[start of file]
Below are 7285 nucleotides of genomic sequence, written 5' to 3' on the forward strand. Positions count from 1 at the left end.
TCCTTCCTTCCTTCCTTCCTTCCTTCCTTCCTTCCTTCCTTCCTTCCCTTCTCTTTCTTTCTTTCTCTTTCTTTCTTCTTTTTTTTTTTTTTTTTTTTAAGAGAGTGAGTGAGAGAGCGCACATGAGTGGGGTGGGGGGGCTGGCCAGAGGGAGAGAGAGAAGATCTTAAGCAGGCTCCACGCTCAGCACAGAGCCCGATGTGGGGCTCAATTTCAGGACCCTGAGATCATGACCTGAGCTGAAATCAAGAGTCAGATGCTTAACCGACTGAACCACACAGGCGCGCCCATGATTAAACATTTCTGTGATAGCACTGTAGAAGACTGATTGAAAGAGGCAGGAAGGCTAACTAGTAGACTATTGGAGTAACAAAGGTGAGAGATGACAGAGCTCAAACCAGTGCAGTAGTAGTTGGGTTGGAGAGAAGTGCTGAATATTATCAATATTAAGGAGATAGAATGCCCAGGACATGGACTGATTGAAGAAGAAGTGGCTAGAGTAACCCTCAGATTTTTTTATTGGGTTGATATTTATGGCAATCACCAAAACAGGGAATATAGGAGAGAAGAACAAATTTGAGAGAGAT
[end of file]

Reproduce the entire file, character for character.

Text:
Below are 7285 nucleotides of genomic sequence, written 5' to 3' on the forward strand. Positions count from 1 at the left end.
TCCTTCCTTCCTTCCTTCCTTCCTTCCTTCCTTCCTTCCTTCCTTCCCTTCTCTTTCTTTCTTTCTCTTTCTTTCTTCTTTTTTTTTTTTTTTTTTTTAAGAGAGTGAGTGAGAGAGCGCACATGAGTGGGGTGGGGGGGCTGGCCAGAGGGAGAGAGAGAAGATCTTAAGCAGGCTCCACGCTCAGCACAGAGCCCGATGTGGGGCTCAATTTCAGGACCCTGAGATCATGACCTGAGCTGAAATCAAGAGTCAGATGCTTAACCGACTGAACCACACAGGCGCGCCCATGATTAAACATTTCTGTGATAGCACTGTAGAAGACTGATTGAAAGAGGCAGGAAGGCTAACTAGTAGACTATTGGAGTAACAAAGGTGAGAGATGACAGAGCTCAAACCAGTGCAGTAGTAGTTGGGTTGGAGAGAAGTGCTGAATATTATCAATATTAAGGAGATAGAATGCCCAGGACATGGACTGATTGAAGAAGAAGTGGCTAGAGTAACCCTCAGATTTTTTTATTGGGTTGATATTTATGGCAATCACCAAAACAGGGAATATAGGAGAGAAGAACAAATTTGAGAGAGAT